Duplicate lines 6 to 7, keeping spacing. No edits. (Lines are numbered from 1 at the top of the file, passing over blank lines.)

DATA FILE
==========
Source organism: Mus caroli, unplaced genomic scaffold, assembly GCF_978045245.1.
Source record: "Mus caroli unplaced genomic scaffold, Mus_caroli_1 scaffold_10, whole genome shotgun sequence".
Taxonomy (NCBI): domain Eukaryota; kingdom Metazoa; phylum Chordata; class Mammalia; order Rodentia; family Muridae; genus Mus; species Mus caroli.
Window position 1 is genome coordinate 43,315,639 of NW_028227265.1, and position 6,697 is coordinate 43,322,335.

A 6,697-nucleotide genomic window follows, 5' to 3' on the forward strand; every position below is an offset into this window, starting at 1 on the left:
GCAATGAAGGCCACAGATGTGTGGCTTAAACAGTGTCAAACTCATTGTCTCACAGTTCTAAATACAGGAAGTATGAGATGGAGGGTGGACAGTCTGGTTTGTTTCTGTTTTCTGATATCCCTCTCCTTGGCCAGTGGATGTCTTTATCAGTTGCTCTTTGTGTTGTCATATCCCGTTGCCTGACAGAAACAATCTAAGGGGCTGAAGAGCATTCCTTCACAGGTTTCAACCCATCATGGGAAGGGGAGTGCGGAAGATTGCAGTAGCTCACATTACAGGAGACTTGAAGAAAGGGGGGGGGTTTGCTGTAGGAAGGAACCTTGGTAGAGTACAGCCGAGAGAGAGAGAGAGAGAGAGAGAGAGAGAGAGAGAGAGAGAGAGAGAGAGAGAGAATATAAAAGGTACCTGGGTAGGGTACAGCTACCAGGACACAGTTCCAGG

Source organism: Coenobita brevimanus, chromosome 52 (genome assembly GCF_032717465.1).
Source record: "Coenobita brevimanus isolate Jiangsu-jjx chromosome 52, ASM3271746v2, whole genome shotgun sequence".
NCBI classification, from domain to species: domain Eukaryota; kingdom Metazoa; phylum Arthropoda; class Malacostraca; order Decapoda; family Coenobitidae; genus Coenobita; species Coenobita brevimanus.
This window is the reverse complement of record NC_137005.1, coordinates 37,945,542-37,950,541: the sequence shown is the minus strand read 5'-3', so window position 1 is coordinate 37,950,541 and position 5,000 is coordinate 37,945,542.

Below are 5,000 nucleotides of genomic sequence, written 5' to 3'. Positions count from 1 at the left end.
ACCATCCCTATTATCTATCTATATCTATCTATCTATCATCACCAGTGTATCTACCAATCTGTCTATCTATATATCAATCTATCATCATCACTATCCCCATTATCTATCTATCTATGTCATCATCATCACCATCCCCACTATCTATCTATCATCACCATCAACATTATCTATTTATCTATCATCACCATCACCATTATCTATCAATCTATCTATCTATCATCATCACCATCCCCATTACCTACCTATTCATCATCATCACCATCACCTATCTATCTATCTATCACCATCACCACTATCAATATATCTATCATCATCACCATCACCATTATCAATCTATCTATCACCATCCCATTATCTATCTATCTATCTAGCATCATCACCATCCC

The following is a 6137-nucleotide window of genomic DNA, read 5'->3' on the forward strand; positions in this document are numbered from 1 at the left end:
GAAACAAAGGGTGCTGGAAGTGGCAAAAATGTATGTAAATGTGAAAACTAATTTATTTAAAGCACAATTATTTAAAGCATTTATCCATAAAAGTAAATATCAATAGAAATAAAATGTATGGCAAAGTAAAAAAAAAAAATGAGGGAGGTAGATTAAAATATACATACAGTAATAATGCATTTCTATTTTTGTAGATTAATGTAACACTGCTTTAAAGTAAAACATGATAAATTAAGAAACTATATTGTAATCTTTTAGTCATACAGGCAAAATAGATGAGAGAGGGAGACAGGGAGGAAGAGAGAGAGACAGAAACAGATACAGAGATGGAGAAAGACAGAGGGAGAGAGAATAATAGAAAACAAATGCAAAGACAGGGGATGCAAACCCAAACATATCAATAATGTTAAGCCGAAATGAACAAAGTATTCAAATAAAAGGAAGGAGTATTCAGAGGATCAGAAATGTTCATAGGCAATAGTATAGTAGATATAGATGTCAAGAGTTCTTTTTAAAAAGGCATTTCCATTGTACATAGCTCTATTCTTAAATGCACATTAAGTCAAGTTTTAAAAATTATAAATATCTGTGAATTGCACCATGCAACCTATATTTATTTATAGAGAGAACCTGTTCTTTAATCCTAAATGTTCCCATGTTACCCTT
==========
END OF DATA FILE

GCAATGAAGGCCACAGATGTGTGGCTTAAACAGTGTCAAACTCATTGTCTCACAGTTCTAAATACAGGAAGTATGAGATGGAGGGTGGACAGTCTGGTTTGTTTCTGTTTTCTGATATCCCTCTCCTTGGCCAGTGGATGTCTTTATCAGTTGCTCTTTGTGTTGTCATATCCCGTTGCCTGACAGAAACAATCTAAGGGGCTGAAGAGCATTCCTTCACAGGTTTCAACCCATCATGGGAAGGGGAGTGCGGAAGATTGCAGTAGCTCACATTACAGGAGACTTGAAGAAAGGGGGGGGGTTTGCTGTAGGAAGGAACCTTGGTAGAGTACAGCCGAGAGAGAGAGAGAGAGAGAGAGAGAGAGAGAGAGAGAGAGAGAGAGAGAGAGAGAATATAAAAGGTACCTGGGTAGGGTACAGCTACCAGGACACAGTTCCAGG

Source organism: Coenobita brevimanus, chromosome 52 (genome assembly GCF_032717465.1).